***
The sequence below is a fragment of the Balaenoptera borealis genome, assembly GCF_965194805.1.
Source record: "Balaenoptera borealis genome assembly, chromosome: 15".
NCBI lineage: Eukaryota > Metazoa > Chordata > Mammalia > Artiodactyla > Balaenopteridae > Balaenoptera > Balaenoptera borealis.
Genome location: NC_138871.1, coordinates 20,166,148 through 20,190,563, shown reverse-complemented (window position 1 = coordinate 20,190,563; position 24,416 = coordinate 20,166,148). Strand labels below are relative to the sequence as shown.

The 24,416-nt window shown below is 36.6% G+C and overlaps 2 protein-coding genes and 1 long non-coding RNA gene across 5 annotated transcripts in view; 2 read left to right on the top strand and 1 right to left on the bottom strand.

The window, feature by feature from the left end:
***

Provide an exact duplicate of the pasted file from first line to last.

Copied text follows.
The sequence below is a fragment of the Balaenoptera borealis genome, assembly GCF_965194805.1.
Source record: "Balaenoptera borealis genome assembly, chromosome: 15".
NCBI lineage: Eukaryota > Metazoa > Chordata > Mammalia > Artiodactyla > Balaenopteridae > Balaenoptera > Balaenoptera borealis.
Genome location: NC_138871.1, coordinates 20,166,148 through 20,190,563, shown reverse-complemented (window position 1 = coordinate 20,190,563; position 24,416 = coordinate 20,166,148). Strand labels below are relative to the sequence as shown.

The 24,416-nt window shown below is 36.6% G+C and overlaps 2 protein-coding genes and 1 long non-coding RNA gene across 5 annotated transcripts in view; 2 read left to right on the top strand and 1 right to left on the bottom strand.

The window, feature by feature from the left end: